It’s interesting to see how they handled the several and competing options for sustainable timber 3rd party certifications. They are recognizing five programs in all. They continue to give preference to FSC – the 2015 goal call for at least 40% of the pulp used in P&G’s tissue-towel products to be FSC-certified. They will also recognize PEFC, SFI, CERFLOR and CSA-SFM.

Looking further ahead, the 2020 goal for the company is that: By 2020, 100 percent of our paper packaging will contain either recycled or third-party certified virgin content (p 16 of their 2012 Sustainability Report [PDF])

The new goals were developed in dialogue with WWF’s Global Forest & Trade Network; and help to meet the Consumer Goods Forum‘s commitment to ensuring zero net deforestation by 2020.

No GMO Labelling in California

Posted 13 November 2012 by Anastasia O'Rourke to Ecolabel News | No Comments |

Controversial Proposition 37 was voted down this week by Californians. This proposition would have required food and beverage manufacturers inform to consumers of the use of genetically modified organisms (GMOs) on the product’s label.

It was a close vote – some 52.9% were against, 47.1% for it, indicating widespread support for labeling and also a growing awareness and interest in the origins and impacts of our food system.

According to the Natural Marketing Institute (NMI), consumer beliefs affected the outcome, namely that:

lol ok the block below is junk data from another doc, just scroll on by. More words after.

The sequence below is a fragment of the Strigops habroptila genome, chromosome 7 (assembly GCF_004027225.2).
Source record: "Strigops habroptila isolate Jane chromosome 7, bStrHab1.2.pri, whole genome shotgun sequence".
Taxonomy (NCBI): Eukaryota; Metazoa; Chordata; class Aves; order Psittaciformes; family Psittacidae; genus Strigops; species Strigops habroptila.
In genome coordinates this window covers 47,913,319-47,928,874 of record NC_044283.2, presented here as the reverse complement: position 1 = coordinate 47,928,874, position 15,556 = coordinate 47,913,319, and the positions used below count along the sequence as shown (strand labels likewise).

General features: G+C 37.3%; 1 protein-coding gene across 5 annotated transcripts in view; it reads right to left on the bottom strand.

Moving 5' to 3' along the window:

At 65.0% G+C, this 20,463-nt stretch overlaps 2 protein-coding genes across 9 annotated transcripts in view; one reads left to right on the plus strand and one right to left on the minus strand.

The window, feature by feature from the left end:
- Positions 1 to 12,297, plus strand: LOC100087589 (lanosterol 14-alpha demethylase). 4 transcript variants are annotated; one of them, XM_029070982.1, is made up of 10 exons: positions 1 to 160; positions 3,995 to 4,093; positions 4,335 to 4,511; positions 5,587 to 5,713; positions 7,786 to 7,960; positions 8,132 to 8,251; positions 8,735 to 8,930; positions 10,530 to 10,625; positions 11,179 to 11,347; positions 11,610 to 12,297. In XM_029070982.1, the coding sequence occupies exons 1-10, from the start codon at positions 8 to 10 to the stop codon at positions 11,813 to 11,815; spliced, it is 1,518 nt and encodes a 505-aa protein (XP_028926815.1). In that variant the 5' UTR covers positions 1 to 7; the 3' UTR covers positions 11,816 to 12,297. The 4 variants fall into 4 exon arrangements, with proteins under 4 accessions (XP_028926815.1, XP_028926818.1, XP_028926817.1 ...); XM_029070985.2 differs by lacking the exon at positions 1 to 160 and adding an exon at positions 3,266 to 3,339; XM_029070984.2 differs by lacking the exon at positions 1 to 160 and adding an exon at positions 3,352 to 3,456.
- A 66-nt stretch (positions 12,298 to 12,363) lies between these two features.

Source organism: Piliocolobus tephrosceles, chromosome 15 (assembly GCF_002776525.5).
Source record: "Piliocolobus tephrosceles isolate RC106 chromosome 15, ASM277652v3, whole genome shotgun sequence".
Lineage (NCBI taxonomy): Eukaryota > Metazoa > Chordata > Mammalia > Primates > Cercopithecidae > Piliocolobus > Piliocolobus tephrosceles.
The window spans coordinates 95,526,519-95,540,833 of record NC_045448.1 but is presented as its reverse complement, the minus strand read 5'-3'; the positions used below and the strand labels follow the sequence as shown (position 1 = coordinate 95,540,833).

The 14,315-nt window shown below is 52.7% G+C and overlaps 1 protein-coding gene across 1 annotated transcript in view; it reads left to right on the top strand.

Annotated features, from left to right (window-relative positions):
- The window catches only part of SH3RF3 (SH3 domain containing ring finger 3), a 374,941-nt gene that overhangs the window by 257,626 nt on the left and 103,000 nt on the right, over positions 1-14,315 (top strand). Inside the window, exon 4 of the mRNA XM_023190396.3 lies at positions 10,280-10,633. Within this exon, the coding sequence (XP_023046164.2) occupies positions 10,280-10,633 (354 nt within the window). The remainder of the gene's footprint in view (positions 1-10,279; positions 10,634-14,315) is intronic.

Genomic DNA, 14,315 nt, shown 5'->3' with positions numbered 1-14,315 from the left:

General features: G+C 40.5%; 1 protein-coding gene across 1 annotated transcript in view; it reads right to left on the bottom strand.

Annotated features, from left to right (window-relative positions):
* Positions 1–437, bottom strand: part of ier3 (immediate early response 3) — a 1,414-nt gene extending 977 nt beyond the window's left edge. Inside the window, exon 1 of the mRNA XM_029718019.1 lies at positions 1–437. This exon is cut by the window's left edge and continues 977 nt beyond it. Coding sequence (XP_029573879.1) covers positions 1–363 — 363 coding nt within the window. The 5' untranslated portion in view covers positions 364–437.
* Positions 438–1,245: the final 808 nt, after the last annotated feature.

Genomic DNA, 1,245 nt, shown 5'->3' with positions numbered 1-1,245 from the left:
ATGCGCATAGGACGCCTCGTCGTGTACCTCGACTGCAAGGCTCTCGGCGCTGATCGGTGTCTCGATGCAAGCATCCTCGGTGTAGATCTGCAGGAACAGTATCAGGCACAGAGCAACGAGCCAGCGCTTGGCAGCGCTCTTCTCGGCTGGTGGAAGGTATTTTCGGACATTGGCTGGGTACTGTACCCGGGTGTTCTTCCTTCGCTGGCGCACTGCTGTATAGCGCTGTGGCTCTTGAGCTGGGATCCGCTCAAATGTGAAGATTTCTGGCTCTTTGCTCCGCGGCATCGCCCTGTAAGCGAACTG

• some consumers say “I don’t understand it so I don’t care”
  • some consumers fear that labeling GMOs would increase the cost of food
  • some consumers believe that GMOs are necessary to feed the world’s population.

Given these numbers, we can expect a rise in popularity of the “Contains no GMO’s” variety of claims and labels…or on the flipside, of the “contains GMO” grassroots-guerrilla kind (see Label It Yourself).

FTC Releases New Guidance for Ecolabels

Posted 2 October 2012 by Anastasia O'Rourke to Ecolabel News | No Comments |

The US Federal Trade Commission (FTC) released their long-awaited update to the Green Marketing Guides yesterday.

Given the influence of US markets, these guidelines will have implications for companies, ecolabels, certifiers and advertisers worldwide, and future posts will provide some more context and analysis.

A new section can be found on pages 10-15 that addresses ‘certifications and seals of approval’. Where the 1998 guide covered the topic only via an example, in this iteration a new section is devoted to the issue “given the widespread use of certifications and seals and their potential for deception”.

The five guidelines related to certifications and seals of approval are:

(a) It is deceptive to misrepresent, directly or by implication, that a product, package, or service has been endorsed or certified by an independent third party.

(b) A marketer’s use of the name, logo, or seal of approval of a third-party certifier or organization may be an endorsement. Therefore, they should meet the criteria for endorsements provided in the FTC’s Endorsement Guides.

(c) Third-party certification does not eliminate a marketer’s obligation to ensure that it has substantiation for all claims reasonably communicated by the certification.